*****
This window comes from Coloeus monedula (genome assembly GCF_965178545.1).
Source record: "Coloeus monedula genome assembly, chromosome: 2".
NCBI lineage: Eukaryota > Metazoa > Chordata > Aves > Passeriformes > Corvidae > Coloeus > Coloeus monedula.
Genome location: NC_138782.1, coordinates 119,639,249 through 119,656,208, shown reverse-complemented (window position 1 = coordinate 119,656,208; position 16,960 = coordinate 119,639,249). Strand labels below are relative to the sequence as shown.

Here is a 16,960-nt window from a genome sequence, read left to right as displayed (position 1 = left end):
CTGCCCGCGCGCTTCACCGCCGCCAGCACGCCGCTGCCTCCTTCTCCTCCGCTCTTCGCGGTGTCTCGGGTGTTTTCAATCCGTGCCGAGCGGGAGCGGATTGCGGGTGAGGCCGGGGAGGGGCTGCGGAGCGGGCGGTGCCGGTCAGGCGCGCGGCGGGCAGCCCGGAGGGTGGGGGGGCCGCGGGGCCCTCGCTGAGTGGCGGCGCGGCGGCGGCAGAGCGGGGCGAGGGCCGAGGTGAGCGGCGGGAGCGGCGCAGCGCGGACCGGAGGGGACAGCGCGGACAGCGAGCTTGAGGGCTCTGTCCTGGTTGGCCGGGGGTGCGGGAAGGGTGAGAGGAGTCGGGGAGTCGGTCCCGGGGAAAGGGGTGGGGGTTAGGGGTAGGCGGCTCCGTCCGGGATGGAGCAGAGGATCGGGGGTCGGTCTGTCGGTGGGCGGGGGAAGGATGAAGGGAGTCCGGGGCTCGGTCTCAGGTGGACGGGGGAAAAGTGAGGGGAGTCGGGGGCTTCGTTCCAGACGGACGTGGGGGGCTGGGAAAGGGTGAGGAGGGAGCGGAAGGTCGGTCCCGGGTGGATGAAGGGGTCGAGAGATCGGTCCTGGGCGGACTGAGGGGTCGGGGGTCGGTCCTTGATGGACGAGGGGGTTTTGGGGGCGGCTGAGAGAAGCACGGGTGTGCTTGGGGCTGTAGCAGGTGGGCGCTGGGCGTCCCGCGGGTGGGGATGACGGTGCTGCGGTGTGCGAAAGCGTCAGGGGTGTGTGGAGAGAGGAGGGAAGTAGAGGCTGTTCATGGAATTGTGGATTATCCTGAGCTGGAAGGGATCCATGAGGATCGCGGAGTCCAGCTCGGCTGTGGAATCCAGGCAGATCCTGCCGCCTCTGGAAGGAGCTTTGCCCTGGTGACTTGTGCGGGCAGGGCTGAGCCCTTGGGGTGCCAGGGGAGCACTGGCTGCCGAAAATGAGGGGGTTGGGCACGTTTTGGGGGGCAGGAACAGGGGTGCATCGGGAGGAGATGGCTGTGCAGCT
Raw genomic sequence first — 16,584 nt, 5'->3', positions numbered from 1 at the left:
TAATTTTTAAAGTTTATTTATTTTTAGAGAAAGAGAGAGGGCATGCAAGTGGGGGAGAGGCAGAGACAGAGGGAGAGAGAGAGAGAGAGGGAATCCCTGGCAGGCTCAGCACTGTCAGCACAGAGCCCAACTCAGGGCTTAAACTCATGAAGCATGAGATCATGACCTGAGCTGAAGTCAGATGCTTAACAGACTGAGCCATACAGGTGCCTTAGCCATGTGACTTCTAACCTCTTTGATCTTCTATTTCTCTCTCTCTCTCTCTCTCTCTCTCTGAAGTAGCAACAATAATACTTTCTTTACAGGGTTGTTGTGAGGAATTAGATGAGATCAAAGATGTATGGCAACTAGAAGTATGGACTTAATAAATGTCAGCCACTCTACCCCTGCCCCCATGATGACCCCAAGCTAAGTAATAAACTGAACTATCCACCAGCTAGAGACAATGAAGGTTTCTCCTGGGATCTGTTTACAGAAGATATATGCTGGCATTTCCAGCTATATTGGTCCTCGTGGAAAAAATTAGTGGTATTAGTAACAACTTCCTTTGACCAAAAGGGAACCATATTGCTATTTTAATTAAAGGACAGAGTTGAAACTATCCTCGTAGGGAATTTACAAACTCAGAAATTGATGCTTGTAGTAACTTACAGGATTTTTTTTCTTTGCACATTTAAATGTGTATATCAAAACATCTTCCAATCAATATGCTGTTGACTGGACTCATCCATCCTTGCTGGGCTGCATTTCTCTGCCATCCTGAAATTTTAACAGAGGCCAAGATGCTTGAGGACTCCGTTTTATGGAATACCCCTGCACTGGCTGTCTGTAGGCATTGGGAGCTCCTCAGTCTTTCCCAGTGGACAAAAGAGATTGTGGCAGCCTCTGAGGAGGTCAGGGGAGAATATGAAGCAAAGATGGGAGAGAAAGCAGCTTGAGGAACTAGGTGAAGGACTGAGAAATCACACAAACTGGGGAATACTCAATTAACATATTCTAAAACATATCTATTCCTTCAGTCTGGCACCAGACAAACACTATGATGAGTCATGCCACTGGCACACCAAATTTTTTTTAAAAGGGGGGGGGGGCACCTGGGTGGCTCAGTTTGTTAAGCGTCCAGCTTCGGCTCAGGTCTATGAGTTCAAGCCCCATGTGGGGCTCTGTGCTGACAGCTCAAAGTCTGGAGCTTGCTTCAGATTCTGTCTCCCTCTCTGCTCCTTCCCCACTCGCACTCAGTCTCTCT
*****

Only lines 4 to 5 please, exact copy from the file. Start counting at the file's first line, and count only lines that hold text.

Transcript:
Genome location: NC_138782.1, coordinates 119,639,249 through 119,656,208, shown reverse-complemented (window position 1 = coordinate 119,656,208; position 16,960 = coordinate 119,639,249). Strand labels below are relative to the sequence as shown.

Here is a 16,960-nt window from a genome sequence, read left to right as displayed (position 1 = left end):